My other moment – feeding horses of course! Animal encounters always make it onto my list. Our Golden Circle tour included a stop where we could come face to face with some Icelandic horses. I was more than happy to trudge through rain and mud to feed and spend time with them. (Side note: They don’t like it when you pretend to have food and will head butt you so don’t do that.)

I could go into detail about the rolling landscape and the pristine waterfalls, but I think I’ll let the photos do the talking for this adventure.

Of course, the question everyone asks when you get back is whether or not you saw the Northern Lights. After all, it was one of the main reasons why I said yes to this trip. In order to prepare, I downloaded an app that would use longer exposure times on my phone and I invested in the right clothing to go Aurora hunting. You usually get two attempts at going to seek out the lights, but because of poor weather and visibility, our tour cancelled.

There was something almost humbling in not seeing these lights. It reminds you that not everything is in your control. Nature doesn’t operate according to our needs and wants.

Don’t Forget – Girl’s (and guys) Gotta Eat

What was in our control though was our taste buds. I didn’t know what to expect with the local cuisine other than fresh seafood. Rather than asking for recommendations, we decided where to go on a whim depending on what we felt like eating. Not only did we uncover a great sushi spot, Sakebarinn, but we also had a very flavorsome lunch at Krua Thai. I would personally recommend Apotek Kitchen and Bar. The mixture of Icelandic and European dishes makes for an exciting menu. We tried the waffle bites with duck confit, the Icelandic Landscape which consisted of lamb tartar, pickled red onions, and smoked cream cheese, and a good old helping of truffle oil and parmesan fries. You can’t visit here and not try their desserts. Pastry chef Axel Þorsteinsson is the genius behind some of the most delicious pastries and sweets.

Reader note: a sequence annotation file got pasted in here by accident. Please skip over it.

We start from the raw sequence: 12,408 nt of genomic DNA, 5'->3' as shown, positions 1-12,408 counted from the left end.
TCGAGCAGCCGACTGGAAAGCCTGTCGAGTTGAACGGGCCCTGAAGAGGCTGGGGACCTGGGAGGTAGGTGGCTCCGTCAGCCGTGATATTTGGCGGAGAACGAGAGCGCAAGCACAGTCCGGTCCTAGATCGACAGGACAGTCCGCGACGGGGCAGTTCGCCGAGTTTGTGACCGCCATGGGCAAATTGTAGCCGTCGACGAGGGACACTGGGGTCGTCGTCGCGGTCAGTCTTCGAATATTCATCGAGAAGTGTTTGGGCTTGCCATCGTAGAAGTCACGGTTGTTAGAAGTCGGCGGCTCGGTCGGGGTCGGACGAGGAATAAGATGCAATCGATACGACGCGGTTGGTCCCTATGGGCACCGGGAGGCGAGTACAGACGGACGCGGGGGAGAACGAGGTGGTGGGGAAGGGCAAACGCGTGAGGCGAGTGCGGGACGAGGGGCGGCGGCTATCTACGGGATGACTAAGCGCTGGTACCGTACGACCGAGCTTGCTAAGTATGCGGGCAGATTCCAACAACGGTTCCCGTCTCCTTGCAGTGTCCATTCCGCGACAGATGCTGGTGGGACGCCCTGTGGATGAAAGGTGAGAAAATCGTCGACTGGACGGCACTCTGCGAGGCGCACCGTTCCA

If I had to condense this trip into three main takeaways I’d say:

  • Do your best to ignore the crappy weather – it’s just part and parcel of the winter season there. There’s so much to take in and as someone who hates rain, investing in the right clothing will make all the difference
  • Ditch the phone – I know that’s rich coming from me and my selfie-loving, boomerang snapping self. By all means, take photos but don’t forget to simply walk around and take in your surroundings
  • Reserve a chill day – Trust me, you’ll need it. On this day the only thing my friend and I planned was the Blue Lagoon. Afterwards, we used the rest of the day to explore the town, see local landmarks and window shop.

The Final Verdict

So, is the popular destination worth the hype? Absolutely. Book on to tours if you’re visiting during winter because driving conditions can be really dangerous. If you’re opting for summer, spend a solid seven days, rent a car and explore at your own pace.

Iceland definitely throws you out of your comfort zone. I found myself relying more on my intuition because at the end of the day you have to respect nature. It’s something bigger than you. Plus if you play your cards right, you’ll come back a bit more venturesome and most importantly – alive!